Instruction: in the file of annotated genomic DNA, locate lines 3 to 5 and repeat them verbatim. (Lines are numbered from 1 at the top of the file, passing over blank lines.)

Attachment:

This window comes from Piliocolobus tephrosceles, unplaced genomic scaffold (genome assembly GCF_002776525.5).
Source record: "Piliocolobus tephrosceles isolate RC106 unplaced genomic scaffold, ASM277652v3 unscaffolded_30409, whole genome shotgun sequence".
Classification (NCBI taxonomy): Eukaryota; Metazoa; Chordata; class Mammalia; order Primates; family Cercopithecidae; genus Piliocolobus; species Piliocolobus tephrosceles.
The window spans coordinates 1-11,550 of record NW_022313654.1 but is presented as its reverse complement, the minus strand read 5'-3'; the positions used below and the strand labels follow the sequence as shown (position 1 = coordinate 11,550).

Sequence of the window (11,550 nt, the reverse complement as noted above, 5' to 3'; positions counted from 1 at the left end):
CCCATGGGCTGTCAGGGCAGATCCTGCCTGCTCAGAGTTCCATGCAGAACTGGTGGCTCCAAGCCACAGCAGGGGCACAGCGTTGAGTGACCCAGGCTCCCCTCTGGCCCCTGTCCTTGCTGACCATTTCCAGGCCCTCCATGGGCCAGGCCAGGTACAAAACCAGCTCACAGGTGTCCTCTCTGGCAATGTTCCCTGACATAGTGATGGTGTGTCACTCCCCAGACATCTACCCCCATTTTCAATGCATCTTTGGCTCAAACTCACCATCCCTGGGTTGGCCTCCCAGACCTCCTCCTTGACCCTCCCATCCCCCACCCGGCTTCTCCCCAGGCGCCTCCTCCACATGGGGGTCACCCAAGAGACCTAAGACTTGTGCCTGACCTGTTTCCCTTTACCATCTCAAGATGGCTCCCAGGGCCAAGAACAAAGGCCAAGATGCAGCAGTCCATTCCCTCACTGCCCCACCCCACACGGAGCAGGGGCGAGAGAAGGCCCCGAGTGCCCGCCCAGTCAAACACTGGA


Classification (NCBI taxonomy): Eukaryota; Metazoa; Chordata; class Mammalia; order Primates; family Cercopithecidae; genus Piliocolobus; species Piliocolobus tephrosceles.
The window spans coordinates 1-11,550 of record NW_022313654.1 but is presented as its reverse complement, the minus strand read 5'-3'; the positions used below and the strand labels follow the sequence as shown (position 1 = coordinate 11,550).

Sequence of the window (11,550 nt, the reverse complement as noted above, 5' to 3'; positions counted from 1 at the left end):